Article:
A pesto slice resting atop a regular one at Dani’s.
I’m a simple man when it comes to pizza. Buffalo chicken, ham and pineapple and other novelty pies are not for me. I prefer an old-school NYC slice, as executed by New Park Pizza or Margherita. There are some notable exceptions to this otherwise rigid pizza protocol: the falafel slice at Benjy’s,Zuppardi’s fresh clam pie, and the pesto slice at Dani’s House of Pizza. That last one, a sauceless slice stained green by pesto and flavored with basil and garlic is utterly delectable. The way the crust fries in the oil from the pesto is an added bonus to this oddball slice.
Dani’s takes great prides itself on the sweetness of sauce on its regular slice. It’s a bit too sweet for this pizza eater, but that never stops me from getting one regular and one pesto. On a recent visit I had the brilliant idea of creating my own novelty slice, by stacking a pesto slice atop a regular. “It will be a veritable Christmas morning of a stacked slice,” I thought as I sipped a Coke waiting for the red and green slices to emerge from the oven.
Do they know they’re standing in the epicenter of ethnic food?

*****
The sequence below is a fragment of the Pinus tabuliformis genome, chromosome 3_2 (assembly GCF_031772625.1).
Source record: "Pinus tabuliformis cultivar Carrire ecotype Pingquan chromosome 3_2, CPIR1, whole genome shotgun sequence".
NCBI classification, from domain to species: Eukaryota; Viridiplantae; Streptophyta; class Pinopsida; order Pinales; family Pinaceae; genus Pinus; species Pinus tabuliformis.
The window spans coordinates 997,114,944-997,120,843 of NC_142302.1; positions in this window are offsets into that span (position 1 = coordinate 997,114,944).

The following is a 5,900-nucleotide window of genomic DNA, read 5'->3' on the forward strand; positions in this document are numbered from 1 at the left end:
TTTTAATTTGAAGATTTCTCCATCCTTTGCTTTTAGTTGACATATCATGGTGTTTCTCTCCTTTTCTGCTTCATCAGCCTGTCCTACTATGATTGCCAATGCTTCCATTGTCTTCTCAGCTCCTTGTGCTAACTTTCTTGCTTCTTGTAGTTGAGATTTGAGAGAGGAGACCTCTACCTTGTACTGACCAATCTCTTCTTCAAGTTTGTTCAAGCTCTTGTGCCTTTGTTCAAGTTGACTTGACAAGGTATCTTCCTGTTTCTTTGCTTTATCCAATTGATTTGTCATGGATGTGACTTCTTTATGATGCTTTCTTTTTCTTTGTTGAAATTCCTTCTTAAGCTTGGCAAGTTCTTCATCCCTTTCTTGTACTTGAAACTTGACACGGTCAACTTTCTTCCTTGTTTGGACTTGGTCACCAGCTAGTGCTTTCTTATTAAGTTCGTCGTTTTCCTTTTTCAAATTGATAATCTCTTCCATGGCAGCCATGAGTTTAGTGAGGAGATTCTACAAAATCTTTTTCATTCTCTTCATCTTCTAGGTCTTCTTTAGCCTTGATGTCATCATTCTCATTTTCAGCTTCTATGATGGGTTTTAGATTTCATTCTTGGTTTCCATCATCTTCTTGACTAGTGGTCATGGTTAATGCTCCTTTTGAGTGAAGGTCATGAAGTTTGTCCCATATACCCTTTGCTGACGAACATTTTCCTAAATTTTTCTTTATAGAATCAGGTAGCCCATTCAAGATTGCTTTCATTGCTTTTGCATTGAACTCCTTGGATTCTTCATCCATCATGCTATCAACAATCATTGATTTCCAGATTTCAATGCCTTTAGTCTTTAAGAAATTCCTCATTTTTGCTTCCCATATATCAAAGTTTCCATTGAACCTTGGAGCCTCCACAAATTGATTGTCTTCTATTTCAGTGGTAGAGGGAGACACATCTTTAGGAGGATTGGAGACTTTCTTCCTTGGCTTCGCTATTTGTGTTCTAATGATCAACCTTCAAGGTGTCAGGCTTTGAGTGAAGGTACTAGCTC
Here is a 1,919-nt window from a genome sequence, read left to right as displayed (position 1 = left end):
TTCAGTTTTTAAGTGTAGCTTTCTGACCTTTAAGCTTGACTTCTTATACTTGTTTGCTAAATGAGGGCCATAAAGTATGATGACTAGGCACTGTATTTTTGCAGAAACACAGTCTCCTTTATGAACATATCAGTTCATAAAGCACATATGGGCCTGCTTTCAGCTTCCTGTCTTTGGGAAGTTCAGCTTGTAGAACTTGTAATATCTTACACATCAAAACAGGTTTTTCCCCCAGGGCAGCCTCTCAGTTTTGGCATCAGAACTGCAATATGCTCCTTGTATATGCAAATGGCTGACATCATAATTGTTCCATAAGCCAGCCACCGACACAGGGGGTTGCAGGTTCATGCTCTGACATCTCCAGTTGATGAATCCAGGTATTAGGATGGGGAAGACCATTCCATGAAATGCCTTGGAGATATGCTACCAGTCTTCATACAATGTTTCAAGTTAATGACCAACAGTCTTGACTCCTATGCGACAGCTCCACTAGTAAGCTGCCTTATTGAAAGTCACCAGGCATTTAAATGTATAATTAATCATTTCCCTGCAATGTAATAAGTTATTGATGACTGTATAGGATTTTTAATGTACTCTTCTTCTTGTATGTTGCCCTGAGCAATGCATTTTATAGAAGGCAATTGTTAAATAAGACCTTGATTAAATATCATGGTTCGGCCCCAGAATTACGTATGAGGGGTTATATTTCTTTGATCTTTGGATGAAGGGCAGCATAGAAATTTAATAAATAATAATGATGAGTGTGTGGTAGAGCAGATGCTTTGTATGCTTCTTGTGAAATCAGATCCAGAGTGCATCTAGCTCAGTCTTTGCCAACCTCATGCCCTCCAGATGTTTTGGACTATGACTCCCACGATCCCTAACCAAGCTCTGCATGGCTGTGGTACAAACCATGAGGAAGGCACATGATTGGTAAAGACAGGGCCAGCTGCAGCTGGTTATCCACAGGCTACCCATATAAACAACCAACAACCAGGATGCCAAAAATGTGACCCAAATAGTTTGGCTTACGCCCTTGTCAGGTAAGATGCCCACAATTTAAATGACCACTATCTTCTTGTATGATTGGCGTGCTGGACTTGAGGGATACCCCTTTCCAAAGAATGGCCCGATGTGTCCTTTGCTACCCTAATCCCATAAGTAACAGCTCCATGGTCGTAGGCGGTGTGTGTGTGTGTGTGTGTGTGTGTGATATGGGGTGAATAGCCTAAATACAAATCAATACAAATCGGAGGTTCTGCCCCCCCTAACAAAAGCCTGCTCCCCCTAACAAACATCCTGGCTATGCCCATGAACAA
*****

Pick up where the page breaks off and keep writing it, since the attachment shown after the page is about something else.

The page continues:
I am more street food connoisseur than street art aficionado. That didn’t keep me from jumping on the Banksy bandwagon though. No, I was not fortunate enough to purchase a $60 “spray art” canvas in Central Park. When I read on Monday that the British street artist had put up a piece in Queens as part of his monthlong New York City residency I hastened to a block of 69th Street in Woodside’s Little Manila not far from the rumbling 7 train. I couldn’t help but wonder whether the crowd of camera toting street art fans had any idea they were standing at the epicenter of ethnic food in New York City.
“What we do in life echoes in eternity,” it read in Banksy’s signature stenciled script. Well, almost, that last word was cheekily in the process of being obliterated by an old-timey looking character. (That’s a quote from the film Gladiator, by the way.) Having partaken of some culture in the form of art—and Instagrammed, Tweeted and Facebooked it—I took off in search of food culture.